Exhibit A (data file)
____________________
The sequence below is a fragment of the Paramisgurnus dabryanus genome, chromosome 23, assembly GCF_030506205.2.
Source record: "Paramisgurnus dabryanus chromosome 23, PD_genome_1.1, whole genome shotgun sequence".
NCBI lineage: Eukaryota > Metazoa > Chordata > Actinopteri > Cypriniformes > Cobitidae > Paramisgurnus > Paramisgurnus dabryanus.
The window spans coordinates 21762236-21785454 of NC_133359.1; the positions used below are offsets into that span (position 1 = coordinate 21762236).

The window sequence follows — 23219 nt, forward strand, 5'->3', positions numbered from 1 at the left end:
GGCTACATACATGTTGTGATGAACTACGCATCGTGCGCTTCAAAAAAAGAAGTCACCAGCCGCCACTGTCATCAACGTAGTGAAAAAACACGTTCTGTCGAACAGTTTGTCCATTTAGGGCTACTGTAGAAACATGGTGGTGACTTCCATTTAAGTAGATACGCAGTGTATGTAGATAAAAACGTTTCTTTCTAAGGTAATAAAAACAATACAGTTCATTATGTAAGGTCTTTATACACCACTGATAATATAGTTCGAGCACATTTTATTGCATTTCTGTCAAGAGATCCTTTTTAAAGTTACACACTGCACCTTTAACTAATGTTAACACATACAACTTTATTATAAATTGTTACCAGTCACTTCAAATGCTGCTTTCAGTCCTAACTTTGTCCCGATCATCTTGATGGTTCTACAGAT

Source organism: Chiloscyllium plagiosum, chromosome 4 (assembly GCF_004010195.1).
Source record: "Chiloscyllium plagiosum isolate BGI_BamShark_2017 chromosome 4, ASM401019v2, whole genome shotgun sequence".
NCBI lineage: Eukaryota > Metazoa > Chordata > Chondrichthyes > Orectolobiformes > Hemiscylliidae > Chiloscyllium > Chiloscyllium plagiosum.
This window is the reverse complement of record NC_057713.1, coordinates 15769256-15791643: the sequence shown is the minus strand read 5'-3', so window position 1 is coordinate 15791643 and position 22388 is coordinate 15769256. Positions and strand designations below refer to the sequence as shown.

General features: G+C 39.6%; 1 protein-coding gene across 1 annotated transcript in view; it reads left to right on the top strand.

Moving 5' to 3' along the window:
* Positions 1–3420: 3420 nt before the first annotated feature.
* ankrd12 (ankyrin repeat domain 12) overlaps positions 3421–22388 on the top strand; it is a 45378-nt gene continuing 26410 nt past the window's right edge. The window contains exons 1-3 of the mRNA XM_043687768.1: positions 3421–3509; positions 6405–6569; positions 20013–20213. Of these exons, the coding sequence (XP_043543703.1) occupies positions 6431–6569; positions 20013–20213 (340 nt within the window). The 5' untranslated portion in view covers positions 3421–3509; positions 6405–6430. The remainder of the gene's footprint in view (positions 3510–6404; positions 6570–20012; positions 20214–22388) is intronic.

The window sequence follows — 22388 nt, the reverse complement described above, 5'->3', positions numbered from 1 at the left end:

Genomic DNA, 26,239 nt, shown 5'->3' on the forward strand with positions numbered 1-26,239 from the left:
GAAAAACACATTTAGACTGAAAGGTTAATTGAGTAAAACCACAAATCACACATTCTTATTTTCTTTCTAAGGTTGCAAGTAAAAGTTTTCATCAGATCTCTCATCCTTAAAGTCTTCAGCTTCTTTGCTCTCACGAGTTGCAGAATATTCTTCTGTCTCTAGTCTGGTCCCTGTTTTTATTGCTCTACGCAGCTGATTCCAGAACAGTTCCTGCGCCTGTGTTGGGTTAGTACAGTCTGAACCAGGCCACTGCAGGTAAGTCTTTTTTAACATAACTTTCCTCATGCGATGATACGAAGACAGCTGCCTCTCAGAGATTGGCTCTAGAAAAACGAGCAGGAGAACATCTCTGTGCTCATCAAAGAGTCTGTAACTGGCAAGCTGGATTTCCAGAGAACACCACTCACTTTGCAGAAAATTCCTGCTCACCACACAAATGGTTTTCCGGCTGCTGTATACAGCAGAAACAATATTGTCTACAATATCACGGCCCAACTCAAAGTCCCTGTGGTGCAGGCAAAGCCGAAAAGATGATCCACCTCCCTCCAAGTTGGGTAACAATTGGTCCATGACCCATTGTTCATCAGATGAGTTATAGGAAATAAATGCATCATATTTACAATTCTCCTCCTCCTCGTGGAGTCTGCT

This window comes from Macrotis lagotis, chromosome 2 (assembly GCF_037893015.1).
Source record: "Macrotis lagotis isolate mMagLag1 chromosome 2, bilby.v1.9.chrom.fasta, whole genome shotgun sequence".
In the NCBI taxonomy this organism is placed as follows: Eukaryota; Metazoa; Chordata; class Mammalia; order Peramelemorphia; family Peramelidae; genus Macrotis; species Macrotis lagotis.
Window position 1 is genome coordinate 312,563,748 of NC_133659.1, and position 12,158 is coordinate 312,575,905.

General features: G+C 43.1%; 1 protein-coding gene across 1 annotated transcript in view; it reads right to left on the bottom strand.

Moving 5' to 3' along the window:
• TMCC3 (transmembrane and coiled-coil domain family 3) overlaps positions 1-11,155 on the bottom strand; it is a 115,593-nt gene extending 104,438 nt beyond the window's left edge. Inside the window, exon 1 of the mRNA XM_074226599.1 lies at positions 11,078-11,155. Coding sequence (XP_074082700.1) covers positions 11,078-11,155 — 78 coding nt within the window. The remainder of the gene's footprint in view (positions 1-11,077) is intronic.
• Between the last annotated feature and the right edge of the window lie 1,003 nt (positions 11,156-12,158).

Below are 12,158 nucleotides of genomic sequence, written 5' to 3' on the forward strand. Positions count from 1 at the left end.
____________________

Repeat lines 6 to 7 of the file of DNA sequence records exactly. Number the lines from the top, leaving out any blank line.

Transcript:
GGCTACATACATGTTGTGATGAACTACGCATCGTGCGCTTCAAAAAAAGAAGTCACCAGCCGCCACTGTCATCAACGTAGTGAAAAAACACGTTCTGTCGAACAGTTTGTCCATTTAGGGCTACTGTAGAAACATGGTGGTGACTTCCATTTAAGTAGATACGCAGTGTATGTAGATAAAAACGTTTCTTTCTAAGGTAATAAAAACAATACAGTTCATTATGTAAGGTCTTTATACACCACTGATAATATAGTTCGAGCACATTTTATTGCATTTCTGTCAAGAGATCCTTTTTAAAGTTACACACTGCACCTTTAACTAATGTTAACACATACAACTTTATTATAAATTGTTACCAGTCACTTCAAATGCTGCTTTCAGTCCTAACTTTGTCCCGATCATCTTGATGGTTCTACAGAT

Source organism: Chiloscyllium plagiosum, chromosome 4 (assembly GCF_004010195.1).